Last semester I posted about deciding whether to go to law school or not. You can find it here. Now that I have some internship experience to draw from, I thought it might be good to do an updated version of the topic. I know many of you are recently accepted and trying to decide whether to make a seat deposit or not. I remember this time last year sitting in your place, and feeling completely panicked and hopeless. I called every person I knew and asked for their advice. Most of them said the same thing; "I can't tell you what to do." My mom really wanted me to go, because that's what I had always said I wanted to do. Friends said it seemed important to me. I looked back and tried to remember. HAD I really been that certain that law school is the place for me? I began seriously compromising my dreams to justify my fear of law school. The expense of it, all a gamble given the current legal job market, began to weigh heavily. I'm getting law school much, much cheaper than most people do and it's still a lot of money to owe at the end. I worried that I would be endangering my family's well-being by taking this risk.
A friend told me that he would kick my ass if I didn't go to law school. The language startled me, because he seemed so much more passionate about it than I felt after months of listless pondering. His passion was fueled by memories of me, waxing on about the law and what I hoped to accomplish by working in the field. I decided to go for it.
From the moment I sat in the (very uncomfortable) wooden chair in the moot courtroom of the law school during my first day of orientation, I knew I had made the right decision. Now, with my 1L year behind me, I can still say that I love law school.
Was it difficult during the first year? Absolutely. Sometimes tedious. Sometimes frustrating. Often overwhelming. I thought I would love Criminal Law when it came time to take it, and ended up really hating it. It's the field I want to work in so I was very disheartened to find that I enjoyed Property and Constitutional Law immensely, and hated the very thing in which I planned to work. I decided to take an unpaid internship for an attorney in criminal defense. I would let the practical experience determine if I was in the right place. I knew right away that it totally is.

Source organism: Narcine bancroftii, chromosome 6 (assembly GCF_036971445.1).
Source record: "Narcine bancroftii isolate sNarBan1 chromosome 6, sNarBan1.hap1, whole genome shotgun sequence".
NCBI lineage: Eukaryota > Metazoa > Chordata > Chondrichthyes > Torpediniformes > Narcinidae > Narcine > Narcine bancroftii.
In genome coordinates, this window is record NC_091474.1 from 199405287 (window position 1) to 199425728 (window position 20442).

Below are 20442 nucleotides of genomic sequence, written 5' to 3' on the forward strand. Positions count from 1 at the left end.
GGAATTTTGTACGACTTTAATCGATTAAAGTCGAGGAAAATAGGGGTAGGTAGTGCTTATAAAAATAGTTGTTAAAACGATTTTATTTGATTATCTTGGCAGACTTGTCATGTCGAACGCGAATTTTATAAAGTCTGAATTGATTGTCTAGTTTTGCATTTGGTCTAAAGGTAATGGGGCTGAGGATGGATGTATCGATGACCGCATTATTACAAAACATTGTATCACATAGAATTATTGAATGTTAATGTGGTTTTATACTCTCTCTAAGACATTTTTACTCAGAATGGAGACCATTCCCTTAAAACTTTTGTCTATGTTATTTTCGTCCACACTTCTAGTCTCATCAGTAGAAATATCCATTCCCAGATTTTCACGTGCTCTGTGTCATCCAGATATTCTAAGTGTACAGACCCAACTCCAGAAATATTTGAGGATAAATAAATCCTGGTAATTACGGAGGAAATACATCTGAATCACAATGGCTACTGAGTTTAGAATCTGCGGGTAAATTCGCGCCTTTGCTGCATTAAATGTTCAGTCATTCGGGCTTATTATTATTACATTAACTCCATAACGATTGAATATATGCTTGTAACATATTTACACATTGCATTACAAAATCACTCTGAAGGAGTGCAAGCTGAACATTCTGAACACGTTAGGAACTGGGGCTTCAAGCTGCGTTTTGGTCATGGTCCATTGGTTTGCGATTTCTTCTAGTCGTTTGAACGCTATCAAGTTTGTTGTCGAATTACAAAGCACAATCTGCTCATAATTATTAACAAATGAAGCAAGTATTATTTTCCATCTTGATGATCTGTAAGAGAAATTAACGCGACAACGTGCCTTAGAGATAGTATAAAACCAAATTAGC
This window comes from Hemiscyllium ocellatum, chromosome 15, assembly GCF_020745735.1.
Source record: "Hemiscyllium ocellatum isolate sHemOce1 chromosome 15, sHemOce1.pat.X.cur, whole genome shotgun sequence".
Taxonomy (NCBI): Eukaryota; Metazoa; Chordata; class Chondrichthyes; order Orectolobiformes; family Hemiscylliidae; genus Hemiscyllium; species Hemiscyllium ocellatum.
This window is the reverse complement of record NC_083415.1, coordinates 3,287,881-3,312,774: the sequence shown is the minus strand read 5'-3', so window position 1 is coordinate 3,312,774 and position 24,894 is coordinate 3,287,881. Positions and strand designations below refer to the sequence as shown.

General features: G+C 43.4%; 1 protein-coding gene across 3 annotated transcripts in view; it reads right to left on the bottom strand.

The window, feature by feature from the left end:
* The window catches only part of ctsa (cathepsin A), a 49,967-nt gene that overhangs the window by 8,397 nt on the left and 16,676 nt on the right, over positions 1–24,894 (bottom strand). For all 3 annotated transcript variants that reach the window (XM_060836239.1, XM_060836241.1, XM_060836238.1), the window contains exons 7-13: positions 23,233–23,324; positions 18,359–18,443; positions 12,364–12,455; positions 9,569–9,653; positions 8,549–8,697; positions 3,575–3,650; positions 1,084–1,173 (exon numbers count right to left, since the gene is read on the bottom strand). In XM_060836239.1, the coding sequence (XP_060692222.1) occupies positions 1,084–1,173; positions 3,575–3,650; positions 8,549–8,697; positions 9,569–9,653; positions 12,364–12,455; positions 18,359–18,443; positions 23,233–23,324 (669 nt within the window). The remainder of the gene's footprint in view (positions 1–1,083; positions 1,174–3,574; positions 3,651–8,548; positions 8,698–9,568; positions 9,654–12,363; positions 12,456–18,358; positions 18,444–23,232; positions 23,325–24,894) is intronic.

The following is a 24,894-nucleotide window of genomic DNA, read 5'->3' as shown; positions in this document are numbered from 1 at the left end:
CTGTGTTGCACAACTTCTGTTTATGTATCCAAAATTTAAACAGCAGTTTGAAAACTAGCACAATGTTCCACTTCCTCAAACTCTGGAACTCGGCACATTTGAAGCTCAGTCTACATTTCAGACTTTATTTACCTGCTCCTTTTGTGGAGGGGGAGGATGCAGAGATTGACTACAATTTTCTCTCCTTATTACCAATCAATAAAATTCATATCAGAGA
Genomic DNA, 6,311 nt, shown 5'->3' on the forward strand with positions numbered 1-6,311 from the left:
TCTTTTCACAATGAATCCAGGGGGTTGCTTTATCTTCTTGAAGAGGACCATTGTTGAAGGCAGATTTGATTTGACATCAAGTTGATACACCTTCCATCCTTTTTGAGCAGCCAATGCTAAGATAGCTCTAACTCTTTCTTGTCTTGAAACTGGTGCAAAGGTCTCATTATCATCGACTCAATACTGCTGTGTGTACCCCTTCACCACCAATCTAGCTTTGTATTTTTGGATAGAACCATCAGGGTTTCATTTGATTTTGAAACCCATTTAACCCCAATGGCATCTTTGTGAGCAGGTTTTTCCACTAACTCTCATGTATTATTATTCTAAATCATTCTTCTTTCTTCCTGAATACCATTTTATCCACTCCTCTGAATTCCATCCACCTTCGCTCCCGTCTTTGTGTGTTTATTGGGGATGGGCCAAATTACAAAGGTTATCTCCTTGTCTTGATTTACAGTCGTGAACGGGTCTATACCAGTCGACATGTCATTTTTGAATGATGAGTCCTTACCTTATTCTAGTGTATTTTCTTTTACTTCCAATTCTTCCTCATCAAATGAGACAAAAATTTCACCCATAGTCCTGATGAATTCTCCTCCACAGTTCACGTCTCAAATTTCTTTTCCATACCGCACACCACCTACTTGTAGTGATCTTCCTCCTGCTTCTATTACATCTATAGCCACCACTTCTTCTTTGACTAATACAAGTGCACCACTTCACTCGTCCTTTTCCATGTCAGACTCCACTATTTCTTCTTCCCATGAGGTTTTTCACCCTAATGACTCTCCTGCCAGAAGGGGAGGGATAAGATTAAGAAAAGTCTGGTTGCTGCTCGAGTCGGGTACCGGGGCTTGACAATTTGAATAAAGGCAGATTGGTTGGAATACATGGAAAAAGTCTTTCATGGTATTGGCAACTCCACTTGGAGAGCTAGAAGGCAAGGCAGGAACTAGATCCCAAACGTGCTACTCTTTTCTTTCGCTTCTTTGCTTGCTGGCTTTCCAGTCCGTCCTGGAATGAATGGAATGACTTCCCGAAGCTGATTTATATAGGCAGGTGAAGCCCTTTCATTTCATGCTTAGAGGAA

Many attorneys complain about tedium such as doing legal research in a big firm. There is a lot of paperwork and it's long, long hours. I knew right off that big law was not the life I wanted. I found something I was passionate about and tried to direct my studies that way. I love criminal law. I love defense work. Meeting people and hearing their stories, going to court, and doing the best I can to improve the system is exhausting but very fulfilling.
To decide if you want to go to law school you need to have an idea of what kind of work you enjoy doing. If you've never had a job and are going directly from undergrad, I highly recommend working the summer before you start law school. It does not need to be legal work, but do SOMETHING. I knew that I don't like to be micromanaged. This tells me I will prefer small firm work or owning my own business. Working for the government such as legal aid could be okay, given you can generally manage your own cases, there just happen to be a lot of them.
I also knew that I liked dealing with criminal matters, and took some criminal law classes in my undergrad to explore this area.
If you don't find an area of law to be passionate about, and decide what kind of environment you flourish in, you will do yourself a major disservice if you spend the money for law school.
Don't borrow a ton of money for law school with no idea what being a lawyer is like. Get in touch with volunteer mentor attorneys from your law school (they may be willing to meet with you before you accept admission) and ask them what an average day is like. What do they hate about their job? Have they worked in other types of law? Go tour a law firm and see what they typically assign their interns to work on. Do some research and make sure this is the kind of thing you can do for the next ten years at least, because if you accrue the student loan debt and can't go work somewhere else making comparable money, you're going to be stuck in law for quite a while.
For me personally, I LOVE my job. I love what I do every single day. I am the type of person who will pitch in and do whatever people ask without being annoyed or bored. I'm happy to file, take dictation, fill out paperwork, generate and edit documents, get coffee, whatever.
If you aren't that type of person you will have to learn to be, but some people just can't handle grunt work. Now for me, being a self-starter with a personality built for owning my own business, grunt work is just par for the course.
I guess what this rambling is intended to convey is that you should really know who you are before you consider law school. This doesn't mean that you have to be closed to changing who you are, but that you should make decisions based on building a lifestyle for yourself. It would be a mistake to make a major decision like this and be stuck in a lifestyle you hate solely because you accrued 100K (plus) in debt.
Good luck, feel free to comment and I will reply.